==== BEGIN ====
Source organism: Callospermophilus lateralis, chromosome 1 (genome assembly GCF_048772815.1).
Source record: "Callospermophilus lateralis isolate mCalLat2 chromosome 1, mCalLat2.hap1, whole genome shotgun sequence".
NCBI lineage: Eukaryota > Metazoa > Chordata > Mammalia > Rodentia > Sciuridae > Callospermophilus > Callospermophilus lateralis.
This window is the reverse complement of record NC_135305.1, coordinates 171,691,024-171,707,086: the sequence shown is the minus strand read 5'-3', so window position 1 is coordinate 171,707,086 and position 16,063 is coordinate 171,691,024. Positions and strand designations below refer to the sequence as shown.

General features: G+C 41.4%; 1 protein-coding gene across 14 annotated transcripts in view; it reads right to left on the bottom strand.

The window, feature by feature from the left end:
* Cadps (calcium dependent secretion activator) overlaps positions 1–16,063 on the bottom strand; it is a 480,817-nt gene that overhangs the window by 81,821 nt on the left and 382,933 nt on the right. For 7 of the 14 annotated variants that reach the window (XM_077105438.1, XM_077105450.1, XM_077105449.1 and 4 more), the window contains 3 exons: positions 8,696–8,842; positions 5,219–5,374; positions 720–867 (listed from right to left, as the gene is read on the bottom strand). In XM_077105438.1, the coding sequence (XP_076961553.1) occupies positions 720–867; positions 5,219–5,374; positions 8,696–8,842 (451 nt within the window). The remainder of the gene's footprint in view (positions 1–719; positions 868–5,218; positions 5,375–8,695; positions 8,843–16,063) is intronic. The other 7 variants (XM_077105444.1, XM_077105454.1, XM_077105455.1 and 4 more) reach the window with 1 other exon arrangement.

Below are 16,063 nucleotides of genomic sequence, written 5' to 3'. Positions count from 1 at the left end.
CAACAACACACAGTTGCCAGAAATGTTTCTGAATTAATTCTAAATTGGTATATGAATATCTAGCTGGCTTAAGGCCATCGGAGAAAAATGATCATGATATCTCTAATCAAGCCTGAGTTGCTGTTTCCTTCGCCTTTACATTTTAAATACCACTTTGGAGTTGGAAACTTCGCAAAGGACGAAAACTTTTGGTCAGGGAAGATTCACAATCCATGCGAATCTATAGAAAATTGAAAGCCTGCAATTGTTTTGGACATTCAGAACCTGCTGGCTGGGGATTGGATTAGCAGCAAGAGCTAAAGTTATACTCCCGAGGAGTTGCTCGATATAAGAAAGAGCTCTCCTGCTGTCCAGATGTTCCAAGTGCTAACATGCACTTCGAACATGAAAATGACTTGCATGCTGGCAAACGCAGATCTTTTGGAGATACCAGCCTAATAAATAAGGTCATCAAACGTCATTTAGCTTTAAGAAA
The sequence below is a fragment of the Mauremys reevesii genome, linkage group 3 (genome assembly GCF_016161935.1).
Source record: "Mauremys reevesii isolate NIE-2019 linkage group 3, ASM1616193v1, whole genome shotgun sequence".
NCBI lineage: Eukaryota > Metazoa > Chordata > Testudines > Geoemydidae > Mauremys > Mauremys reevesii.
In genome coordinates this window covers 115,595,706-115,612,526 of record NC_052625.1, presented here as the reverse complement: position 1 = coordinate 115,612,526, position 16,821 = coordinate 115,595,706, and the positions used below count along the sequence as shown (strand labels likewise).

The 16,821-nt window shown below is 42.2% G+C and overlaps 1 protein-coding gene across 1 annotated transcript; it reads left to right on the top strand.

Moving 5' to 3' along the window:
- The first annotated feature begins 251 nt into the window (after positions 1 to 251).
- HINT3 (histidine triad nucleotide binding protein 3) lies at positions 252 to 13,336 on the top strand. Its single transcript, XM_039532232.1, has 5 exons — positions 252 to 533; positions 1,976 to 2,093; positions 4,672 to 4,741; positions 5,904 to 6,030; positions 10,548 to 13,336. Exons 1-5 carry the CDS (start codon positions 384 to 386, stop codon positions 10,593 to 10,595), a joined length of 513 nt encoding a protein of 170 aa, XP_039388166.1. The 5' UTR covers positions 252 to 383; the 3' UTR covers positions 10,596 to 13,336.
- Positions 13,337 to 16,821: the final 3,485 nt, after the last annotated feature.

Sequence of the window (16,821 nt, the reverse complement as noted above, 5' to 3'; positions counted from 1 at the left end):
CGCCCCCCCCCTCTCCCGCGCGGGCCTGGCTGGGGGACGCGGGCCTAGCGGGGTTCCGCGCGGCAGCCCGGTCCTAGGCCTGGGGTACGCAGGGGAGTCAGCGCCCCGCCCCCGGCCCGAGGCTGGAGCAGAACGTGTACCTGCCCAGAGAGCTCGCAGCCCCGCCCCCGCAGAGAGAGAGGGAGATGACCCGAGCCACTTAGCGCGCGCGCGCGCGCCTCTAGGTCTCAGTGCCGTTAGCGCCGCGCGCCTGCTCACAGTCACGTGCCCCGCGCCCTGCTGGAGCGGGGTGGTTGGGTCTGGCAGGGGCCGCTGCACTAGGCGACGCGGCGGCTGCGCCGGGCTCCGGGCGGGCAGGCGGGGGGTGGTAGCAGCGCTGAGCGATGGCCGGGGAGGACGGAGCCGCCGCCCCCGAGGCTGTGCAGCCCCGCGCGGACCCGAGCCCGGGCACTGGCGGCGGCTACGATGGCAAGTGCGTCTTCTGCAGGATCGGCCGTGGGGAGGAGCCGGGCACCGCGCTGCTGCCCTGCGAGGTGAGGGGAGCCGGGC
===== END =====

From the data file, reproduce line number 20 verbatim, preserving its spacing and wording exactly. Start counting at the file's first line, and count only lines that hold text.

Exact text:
CGCCCCCCCCCTCTCCCGCGCGGGCCTGGCTGGGGGACGCGGGCCTAGCGGGGTTCCGCGCGGCAGCCCGGTCCTAGGCCTGGGGTACGCAGGGGAGTCAGCGCCCCGCCCCCGGCCCGAGGCTGGAGCAGAACGTGTACCTGCCCAGAGAGCTCGCAGCCCCGCCCCCGCAGAGAGAGAGGGAGATGACCCGAGCCACTTAGCGCGCGCGCGCGCGCCTCTAGGTCTCAGTGCCGTTAGCGCCGCGCGCCTGCTCACAGTCACGTGCCCCGCGCCCTGCTGGAGCGGGGTGGTTGGGTCTGGCAGGGGCCGCTGCACTAGGCGACGCGGCGGCTGCGCCGGGCTCCGGGCGGGCAGGCGGGGGGTGGTAGCAGCGCTGAGCGATGGCCGGGGAGGACGGAGCCGCCGCCCCCGAGGCTGTGCAGCCCCGCGCGGACCCGAGCCCGGGCACTGGCGGCGGCTACGATGGCAAGTGCGTCTTCTGCAGGATCGGCCGTGGGGAGGAGCCGGGCACCGCGCTGCTGCCCTGCGAGGTGAGGGGAGCCGGGC